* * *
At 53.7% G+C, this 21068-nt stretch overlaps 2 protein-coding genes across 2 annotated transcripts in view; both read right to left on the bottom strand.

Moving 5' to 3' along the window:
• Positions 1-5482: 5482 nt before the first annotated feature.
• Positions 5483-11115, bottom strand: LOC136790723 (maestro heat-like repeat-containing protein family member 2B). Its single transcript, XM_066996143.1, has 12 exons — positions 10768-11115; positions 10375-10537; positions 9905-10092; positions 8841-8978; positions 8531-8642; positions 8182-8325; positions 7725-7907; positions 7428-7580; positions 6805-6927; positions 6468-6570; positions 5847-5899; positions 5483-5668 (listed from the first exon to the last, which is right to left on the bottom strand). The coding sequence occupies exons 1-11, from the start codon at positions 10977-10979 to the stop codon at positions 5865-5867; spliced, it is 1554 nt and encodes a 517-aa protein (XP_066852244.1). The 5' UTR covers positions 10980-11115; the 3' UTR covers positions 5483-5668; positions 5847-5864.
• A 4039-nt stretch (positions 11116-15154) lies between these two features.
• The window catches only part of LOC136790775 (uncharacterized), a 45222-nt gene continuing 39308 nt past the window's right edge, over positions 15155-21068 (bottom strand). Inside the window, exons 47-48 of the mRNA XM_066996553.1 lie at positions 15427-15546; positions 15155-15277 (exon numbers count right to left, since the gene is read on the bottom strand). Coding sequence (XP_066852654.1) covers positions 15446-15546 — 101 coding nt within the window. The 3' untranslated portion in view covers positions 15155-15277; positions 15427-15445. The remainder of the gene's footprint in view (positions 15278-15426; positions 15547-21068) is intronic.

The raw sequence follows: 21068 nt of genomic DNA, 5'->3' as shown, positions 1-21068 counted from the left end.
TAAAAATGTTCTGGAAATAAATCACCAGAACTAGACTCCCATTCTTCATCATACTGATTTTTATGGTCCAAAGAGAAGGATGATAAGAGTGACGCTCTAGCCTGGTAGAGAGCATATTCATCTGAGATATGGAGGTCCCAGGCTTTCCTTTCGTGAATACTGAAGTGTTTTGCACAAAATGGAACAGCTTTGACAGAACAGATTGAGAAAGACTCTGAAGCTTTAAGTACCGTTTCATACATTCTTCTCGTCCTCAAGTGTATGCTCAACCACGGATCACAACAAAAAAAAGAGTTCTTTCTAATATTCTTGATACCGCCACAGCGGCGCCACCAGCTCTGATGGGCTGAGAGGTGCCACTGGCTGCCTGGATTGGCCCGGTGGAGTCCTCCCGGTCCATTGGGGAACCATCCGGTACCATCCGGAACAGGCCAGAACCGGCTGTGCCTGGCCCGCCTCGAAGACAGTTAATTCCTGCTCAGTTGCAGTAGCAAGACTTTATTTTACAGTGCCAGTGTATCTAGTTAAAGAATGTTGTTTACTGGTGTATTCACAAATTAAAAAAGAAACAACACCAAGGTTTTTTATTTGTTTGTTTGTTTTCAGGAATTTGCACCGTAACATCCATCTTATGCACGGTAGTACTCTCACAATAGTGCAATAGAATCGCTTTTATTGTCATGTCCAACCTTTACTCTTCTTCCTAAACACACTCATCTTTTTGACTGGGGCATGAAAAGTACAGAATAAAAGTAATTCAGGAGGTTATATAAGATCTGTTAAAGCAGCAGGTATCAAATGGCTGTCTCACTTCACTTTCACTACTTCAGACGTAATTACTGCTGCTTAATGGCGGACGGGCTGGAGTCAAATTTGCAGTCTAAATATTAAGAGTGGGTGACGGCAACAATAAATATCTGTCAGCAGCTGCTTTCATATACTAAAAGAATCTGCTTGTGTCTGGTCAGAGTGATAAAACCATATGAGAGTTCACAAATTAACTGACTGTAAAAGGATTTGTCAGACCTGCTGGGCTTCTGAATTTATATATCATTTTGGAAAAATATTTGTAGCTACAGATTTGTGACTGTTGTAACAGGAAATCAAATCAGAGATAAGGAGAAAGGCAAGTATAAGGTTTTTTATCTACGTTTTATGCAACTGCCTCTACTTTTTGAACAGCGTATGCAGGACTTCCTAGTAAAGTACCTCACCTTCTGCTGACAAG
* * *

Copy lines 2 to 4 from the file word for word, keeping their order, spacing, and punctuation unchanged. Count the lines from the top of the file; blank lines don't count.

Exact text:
Moving 5' to 3' along the window:
• Positions 1-5482: 5482 nt before the first annotated feature.
• Positions 5483-11115, bottom strand: LOC136790723 (maestro heat-like repeat-containing protein family member 2B). Its single transcript, XM_066996143.1, has 12 exons — positions 10768-11115; positions 10375-10537; positions 9905-10092; positions 8841-8978; positions 8531-8642; positions 8182-8325; positions 7725-7907; positions 7428-7580; positions 6805-6927; positions 6468-6570; positions 5847-5899; positions 5483-5668 (listed from the first exon to the last, which is right to left on the bottom strand). The coding sequence occupies exons 1-11, from the start codon at positions 10977-10979 to the stop codon at positions 5865-5867; spliced, it is 1554 nt and encodes a 517-aa protein (XP_066852244.1). The 5' UTR covers positions 10980-11115; the 3' UTR covers positions 5483-5668; positions 5847-5864.